USA Today Sports

Mookie Betts has a good idea when it comes to fixing HR Derby mess

Rob Bradford
July 10, 2018 - 9:39 am

The Home Run Derby is in trouble.

More and more players are saying, 'Thanks, but no thanks,' when it comes to participating in the All-Star event, including the big league's home run leader (J.D. Martinez), Yankees sluggers Aaron Judge and Giancarlo Stanton, and some more of the game's most dynamic talents (Mookie Betts, Mike Trout).

So, is it time to rethink the viability of the contest, which has been part of the festivities since 1985? Betts thinks so.

"Do something else, or take it out. Don’t even do it," Betts said when asked about the HR Derby. The American League All-Starter added, "Anything you do too much, people are going to get tired of it."

So, what to do? Betts has what seems to be a good suggestion, one which is born from his experience in a baseball tournament as 12-year-old.

Bring on the skills competition. It's a strategy the NBA took when the dunk competition started getting stale ("I think the other stuff, like the bigs and littles, that’s more fun," said Betts regarding the NBA All-Star Weekend.) Now it's time for baseball to follow suit.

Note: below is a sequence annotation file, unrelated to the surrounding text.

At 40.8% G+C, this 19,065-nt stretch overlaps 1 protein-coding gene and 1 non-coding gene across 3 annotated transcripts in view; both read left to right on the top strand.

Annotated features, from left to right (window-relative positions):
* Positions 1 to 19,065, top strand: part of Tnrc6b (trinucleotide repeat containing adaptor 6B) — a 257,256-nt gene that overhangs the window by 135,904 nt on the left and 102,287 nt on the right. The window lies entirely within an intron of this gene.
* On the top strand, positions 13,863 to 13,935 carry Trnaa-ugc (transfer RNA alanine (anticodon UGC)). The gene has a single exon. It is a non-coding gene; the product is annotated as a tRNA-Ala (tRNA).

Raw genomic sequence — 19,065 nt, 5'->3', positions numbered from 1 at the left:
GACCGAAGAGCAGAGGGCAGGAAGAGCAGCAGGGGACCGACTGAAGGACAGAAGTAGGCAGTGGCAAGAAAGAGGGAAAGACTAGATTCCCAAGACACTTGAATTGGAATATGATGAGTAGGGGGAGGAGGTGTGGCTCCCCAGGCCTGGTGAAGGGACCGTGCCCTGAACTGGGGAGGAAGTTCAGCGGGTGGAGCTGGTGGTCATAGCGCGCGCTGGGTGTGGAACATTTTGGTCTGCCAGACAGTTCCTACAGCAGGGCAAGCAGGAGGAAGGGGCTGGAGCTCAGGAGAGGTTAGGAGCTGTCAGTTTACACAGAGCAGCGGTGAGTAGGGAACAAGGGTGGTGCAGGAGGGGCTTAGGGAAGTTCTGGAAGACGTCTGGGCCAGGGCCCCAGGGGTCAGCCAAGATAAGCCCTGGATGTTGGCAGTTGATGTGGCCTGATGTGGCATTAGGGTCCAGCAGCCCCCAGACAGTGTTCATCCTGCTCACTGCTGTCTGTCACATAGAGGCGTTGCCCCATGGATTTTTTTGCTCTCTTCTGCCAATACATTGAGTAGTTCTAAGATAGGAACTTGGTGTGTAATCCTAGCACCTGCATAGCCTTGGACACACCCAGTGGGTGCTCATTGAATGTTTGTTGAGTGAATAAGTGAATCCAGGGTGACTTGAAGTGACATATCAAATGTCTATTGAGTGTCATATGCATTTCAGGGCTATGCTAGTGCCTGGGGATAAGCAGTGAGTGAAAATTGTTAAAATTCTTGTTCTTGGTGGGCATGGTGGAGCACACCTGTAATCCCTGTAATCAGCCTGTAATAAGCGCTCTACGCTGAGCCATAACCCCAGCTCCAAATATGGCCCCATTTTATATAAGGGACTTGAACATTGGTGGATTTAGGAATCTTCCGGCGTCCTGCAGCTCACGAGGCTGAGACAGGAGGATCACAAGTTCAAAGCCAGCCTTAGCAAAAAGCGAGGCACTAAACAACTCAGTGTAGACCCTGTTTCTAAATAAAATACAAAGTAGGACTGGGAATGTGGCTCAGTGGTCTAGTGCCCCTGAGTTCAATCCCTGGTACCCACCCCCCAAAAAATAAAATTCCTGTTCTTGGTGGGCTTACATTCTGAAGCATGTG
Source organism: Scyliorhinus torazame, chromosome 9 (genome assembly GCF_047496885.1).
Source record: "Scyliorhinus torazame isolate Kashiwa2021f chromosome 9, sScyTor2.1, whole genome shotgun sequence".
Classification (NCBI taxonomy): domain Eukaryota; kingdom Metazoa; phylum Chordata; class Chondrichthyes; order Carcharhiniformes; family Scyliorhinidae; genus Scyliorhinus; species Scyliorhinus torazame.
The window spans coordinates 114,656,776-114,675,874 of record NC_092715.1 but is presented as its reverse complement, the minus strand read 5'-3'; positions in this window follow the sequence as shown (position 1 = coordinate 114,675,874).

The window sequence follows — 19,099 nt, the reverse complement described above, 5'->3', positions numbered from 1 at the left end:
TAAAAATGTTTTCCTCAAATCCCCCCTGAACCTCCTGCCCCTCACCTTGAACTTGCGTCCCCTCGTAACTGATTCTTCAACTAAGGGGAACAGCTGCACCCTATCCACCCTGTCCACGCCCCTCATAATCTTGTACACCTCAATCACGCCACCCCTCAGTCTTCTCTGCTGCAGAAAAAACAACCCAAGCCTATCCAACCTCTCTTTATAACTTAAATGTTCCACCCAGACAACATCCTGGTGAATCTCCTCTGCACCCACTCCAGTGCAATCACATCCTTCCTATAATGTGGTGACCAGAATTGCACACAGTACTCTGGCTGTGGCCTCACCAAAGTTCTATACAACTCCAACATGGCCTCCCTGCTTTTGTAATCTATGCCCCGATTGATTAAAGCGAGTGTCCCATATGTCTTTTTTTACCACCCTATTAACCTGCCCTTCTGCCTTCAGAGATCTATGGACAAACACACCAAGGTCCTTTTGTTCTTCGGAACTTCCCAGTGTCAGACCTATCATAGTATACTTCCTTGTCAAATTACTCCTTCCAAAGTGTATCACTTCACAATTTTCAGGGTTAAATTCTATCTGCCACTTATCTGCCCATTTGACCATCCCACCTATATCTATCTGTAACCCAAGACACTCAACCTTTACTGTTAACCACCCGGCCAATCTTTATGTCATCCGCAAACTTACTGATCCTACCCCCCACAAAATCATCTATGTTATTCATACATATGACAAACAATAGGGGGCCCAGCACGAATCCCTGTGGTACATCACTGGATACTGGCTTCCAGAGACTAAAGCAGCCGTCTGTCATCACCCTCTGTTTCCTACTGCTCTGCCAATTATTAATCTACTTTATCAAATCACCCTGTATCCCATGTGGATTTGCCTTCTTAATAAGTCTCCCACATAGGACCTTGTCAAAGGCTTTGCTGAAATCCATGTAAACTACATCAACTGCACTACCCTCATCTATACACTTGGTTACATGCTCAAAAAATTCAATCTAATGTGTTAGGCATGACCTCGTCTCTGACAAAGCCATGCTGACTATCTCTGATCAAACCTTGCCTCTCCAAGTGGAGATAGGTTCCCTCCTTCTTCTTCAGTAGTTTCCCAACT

Betts explained that there is absolutely a blueprint for such an endeavor, pointing to the youth baseball tournament put on at the Baseball Hall of Fame each year.

"I think if you look at Cooperstown, they do a really good job," he said."

Some of the pieces included in the competition are timing runners and something called "Around the Horn," where an entire team is asked to execute a series of throws to the bases and from the outfield. Betts did it as a 12-year-old ("We won it," he said), and thinks it could work with the game's greatest players. As he points out, if nothing else it's something different at a time it would seem we need something different.

"I kind of think that’s the route you’re going to have to go," he said.

The entire notion of having a skills competition opens the door for all kinds of ideas, such as another Betts thought of.

"Something like a throwing from the outfield contest. Some type of throwing contest," he said. "Trying to throw into a barrel or infielders have to take a ground ball to your left, ground ball to your right, slow roller and they have to throw into a screen with a box. That might be something."

The Home Run Derby isn't totally without its merits, as Red Sox manager Alex Cora pointed out before his team's game Monday night. But when you have more and more and more players choosing not to join the fun, it's a problem.

"It’s great, man. Just sit there and watch it with family. That’ll be great," Cora said. "It wasn’t going to mess up my swing. I wasn’t going to get tired. It should be fine, regardless of who is in there. I know people want to see J.D. but if you guys watch J.D. taking batting practice, it’s not fun because he’s working on his craft. Mookie, same deal. Judge, Stanton, I read they’re not doing it. They have their reasons. There are going to be a few guys there. They have their reasons."

If there was a skills competition, like the one proposed by Betts, maybe fewer would have reasons to participate in the Monday fun. Just a thought.